As they’ve begun exploring other GitHub features, like using GitHub Packages to standardize code reviews, developers have continued tweaking workflows as-needed for more complex tasks—with the confidence that all development happens in a shared place. “Shopping for different sets of tools and trying to integrate them is usually a nightmare,” explained Krishnan, “but having one integrated solution helps us to rely and focus on one thing, and most of our tools fall in place easily. “
And the same applies to open source integrations: Tokopedia’s dedicated security team takes the lead, but developers are still encouraged to integrate components from open source into the company’s ecosystem as long as they’re approved. The security team also does regular audits and penetration testing to check for access stability throughout the year and comply with government regulations. As a technology company with a leading marketplace platform in Indonesia, “we have a lot of policies and processes to follow,” Yuliartanto said, “and when we learn new regulations, we share the guidelines with our teams and help incorporate them. With GitHub, we’re able to do that easily.” Krishnan agreed: “Most of the insight we get is from GitHub security advisories, and from there we can tell if there’s a dependency in our system that’s not secure.”
Using open source may introduce potential vulnerable dependencies, but with Tokopedia’s security team and GitHub security advisories, Krishnan sees the potential innovation as well worth it. “Open source always helps shrink the time to market. With open source, I don’t need to start from scratch. I can access the basics and use them how I want to.” This access is critical—especially for the first-time entrepreneurs Tokopedia supports. “Our tagline is ‘democratize commerce through technology,’” said Krishnan. “By open sourcing some of our own research and innovation, we can ensure that the rest of these startups and upcoming entrepreneurs can use it effectively without having to buy expensive commercial tools. The public can start using it, and move towards a better software development process.”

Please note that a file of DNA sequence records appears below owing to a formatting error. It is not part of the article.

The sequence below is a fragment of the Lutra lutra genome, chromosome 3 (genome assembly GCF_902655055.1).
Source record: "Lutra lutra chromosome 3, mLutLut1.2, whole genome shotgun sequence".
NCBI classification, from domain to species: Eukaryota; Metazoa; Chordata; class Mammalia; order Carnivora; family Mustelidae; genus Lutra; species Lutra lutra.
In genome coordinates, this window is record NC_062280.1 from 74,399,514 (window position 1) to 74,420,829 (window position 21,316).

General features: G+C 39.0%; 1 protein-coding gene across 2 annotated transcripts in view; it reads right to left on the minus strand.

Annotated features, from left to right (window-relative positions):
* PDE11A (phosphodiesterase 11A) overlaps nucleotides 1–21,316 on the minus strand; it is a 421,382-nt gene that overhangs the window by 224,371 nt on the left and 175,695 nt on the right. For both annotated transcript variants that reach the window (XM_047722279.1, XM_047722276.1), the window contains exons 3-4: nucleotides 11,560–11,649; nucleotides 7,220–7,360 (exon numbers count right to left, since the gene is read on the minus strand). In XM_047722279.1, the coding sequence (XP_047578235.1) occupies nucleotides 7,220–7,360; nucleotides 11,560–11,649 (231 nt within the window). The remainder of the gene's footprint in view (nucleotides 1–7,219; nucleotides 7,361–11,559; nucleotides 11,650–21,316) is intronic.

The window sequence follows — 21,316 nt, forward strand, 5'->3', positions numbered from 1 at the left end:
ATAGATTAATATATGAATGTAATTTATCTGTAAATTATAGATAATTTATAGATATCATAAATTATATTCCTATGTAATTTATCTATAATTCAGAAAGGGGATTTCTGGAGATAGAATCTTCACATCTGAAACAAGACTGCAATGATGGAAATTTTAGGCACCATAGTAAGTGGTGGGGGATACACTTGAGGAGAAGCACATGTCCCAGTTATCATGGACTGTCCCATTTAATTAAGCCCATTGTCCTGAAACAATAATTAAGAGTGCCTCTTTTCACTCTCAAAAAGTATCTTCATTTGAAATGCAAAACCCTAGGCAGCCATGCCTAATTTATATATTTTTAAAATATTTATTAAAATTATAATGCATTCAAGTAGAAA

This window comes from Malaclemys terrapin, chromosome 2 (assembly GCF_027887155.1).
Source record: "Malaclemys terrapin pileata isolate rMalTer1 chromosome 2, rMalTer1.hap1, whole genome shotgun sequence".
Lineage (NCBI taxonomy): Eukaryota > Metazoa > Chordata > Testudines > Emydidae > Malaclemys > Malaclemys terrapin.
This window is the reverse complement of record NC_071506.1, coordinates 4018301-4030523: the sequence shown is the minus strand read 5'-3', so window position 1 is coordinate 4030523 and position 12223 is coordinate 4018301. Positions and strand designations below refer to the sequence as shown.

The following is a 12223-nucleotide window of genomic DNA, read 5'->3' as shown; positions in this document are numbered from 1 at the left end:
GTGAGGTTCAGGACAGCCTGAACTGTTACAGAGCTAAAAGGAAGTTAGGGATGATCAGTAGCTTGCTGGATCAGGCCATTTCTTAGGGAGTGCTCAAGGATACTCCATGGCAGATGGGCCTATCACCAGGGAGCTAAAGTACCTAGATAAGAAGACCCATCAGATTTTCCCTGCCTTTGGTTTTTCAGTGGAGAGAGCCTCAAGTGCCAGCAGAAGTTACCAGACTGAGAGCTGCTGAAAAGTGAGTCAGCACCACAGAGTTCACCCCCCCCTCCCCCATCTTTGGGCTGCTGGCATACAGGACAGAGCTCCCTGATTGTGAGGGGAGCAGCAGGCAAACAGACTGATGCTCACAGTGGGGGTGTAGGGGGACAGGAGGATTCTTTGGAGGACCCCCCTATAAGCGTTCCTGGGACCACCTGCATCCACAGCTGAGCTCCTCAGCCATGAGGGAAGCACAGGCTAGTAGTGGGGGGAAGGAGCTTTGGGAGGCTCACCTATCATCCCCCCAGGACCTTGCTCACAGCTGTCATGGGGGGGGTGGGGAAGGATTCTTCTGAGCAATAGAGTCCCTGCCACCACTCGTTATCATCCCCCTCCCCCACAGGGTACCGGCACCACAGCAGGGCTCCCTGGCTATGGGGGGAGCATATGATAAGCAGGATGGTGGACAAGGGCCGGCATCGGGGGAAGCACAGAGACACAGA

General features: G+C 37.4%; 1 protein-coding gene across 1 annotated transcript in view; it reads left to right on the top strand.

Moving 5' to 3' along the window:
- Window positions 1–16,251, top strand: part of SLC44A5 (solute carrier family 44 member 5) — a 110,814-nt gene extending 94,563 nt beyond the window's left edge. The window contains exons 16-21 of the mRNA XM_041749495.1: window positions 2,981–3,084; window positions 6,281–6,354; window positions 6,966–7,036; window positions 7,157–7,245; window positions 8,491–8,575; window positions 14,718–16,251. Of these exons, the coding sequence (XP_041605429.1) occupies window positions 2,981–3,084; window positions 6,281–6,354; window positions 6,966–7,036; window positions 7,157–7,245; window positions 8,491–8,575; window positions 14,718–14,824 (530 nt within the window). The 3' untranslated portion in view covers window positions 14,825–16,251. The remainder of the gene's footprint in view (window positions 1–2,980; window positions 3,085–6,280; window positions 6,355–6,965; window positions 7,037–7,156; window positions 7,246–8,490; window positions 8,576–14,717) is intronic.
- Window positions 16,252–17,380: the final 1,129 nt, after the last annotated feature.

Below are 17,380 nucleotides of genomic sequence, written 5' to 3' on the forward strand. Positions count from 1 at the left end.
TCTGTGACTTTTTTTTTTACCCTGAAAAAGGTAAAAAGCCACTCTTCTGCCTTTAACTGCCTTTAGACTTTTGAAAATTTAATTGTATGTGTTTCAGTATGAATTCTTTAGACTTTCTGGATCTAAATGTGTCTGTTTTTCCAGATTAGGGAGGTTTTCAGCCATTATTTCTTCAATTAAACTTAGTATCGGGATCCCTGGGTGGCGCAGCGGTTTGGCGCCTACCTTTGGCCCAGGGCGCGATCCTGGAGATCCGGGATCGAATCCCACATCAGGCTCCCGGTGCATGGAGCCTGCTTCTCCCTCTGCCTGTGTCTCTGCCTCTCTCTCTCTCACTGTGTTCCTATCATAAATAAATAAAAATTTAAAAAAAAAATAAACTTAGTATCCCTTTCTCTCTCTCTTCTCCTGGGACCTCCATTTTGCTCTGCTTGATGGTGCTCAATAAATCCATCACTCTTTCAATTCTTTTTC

Tokopedia’s open source projects don’t only make an impact in the startup community. New developers already familiar with GitHub recognize the company as cutting-edge for their open source policies—and want to be a part of it. “Coming out of college, developers see how active we are in open source,” Krishnan said, “and they think, ‘Okay, this is the kind of technology the company uses, which I already use. Let me be part of this organization.’” Yuliartanto has also noticed a difference in training, which he attributes to open source and GitHub’s popularity. “Everyone who joins us, whether junior or senior, is already familiar with GitHub. For onboarding engineers, GitHub makes things a lot faster and easier.”
Whether in onboarding or microservices workflows, both Krishnan and Yuliartanto agree that the company isn’t showing any sign of slowing down. “We don’t have to do deployment on a particular day or at a particular time,” Krishnan said. “Now we do it 24/7, all throughout the year.” Yuliartanto confirmed: “GitHub is providing the essential tools to help us be more productive and also more stable. This wouldn’t have been possible without it.”